More than a week after a 3m long spoiler from a wind farm near Stow was found by the side of a road, there is still confusion as to how it got there.
The fin-like component was spotted by local businessman Graham Steel on a verge at Allanshaws between Stow and Wooplaw.
EDF Energy Renewables confirmed it was from their adjacent 19-turbine Longpark wind farm, but denied claims it had been brought down by high winds and could have caused death or injury.
After an on-site investigation by their engineers, the company said the efficiency-boosting component had been taken from a turbine blade as part of a maintenance programme and was being stored at ground level.
They also said it was unlikely the spoiler could have found its way to the roadside by the wind.
But later email correspondence between Mr Steel and EDF’s head of asset management Nick Bradford, seems to contradict the company’s earlier statement.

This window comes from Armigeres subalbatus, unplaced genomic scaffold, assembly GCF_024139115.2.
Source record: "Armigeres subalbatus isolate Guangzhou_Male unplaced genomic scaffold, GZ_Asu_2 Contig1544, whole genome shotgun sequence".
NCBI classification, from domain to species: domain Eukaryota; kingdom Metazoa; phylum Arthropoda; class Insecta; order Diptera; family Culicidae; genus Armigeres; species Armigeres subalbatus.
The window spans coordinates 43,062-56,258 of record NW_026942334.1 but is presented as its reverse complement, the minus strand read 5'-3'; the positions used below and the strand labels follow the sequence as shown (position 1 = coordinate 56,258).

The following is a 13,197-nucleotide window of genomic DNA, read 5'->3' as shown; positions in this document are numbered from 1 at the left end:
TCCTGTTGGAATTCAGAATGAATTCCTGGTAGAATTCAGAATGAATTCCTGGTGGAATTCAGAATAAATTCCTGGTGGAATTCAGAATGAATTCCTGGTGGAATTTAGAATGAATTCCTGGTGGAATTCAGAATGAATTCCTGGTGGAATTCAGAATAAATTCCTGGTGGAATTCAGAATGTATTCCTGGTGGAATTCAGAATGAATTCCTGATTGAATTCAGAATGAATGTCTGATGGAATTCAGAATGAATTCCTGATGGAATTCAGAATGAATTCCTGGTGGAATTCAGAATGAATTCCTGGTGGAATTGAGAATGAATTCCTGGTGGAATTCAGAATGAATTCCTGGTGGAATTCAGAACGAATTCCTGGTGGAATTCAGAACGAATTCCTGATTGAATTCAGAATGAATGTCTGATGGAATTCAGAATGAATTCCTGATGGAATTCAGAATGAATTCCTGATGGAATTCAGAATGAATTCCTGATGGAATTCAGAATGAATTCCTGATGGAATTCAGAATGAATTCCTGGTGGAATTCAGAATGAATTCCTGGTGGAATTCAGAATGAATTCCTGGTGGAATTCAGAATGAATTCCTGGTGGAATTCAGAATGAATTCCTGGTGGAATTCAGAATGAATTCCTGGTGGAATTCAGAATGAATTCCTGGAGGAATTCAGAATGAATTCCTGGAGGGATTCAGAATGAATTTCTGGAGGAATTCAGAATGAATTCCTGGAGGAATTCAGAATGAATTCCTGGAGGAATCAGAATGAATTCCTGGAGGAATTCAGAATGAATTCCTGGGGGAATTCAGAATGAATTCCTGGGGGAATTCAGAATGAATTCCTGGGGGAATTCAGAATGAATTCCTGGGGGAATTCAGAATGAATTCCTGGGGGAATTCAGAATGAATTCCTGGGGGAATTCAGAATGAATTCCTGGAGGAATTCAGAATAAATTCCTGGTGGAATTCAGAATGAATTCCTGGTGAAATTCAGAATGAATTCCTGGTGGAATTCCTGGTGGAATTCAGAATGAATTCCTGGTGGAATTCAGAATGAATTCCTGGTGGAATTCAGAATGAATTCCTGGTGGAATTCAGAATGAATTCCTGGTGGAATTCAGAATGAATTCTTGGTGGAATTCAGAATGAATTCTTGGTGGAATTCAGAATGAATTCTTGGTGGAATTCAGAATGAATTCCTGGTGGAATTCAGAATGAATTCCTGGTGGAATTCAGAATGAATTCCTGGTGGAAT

Mr Bradford states: “The spoiler in question was part of a stock of spoilers which was awaiting installation – it had yet to be installed as part of the specific works being carried out on the site.
“I do apologise if this wasn’t clear. The spoiler in question was one of a number of spoilers, new and re-conditioned, waiting to be installed.”
But following the investigation by EDF and the turbine makers Senvion, EDF had said: “Work has been carried out at Longpark recently as part of a maintenace regime of these spoilers and number of spoilers had been removed from turbines and were being stored at the site.”
Mr Steel, of Mitchelston Farm Cottages, near Stow, said the company’s statements raised more questions than they did answers.
Mr Steel also asked EDF if they had received permission from Scottish Borders Council to make the changes to the 110m high turbines, but has been told by EDF that removing or installing spoilers did not constitute a change and did not require planning permission or other permits.
Longpark was refused planning permission by the council, but it was approved the Scottish Parliament.
The wind farm shut down during last week’s probe, but began operating the next day.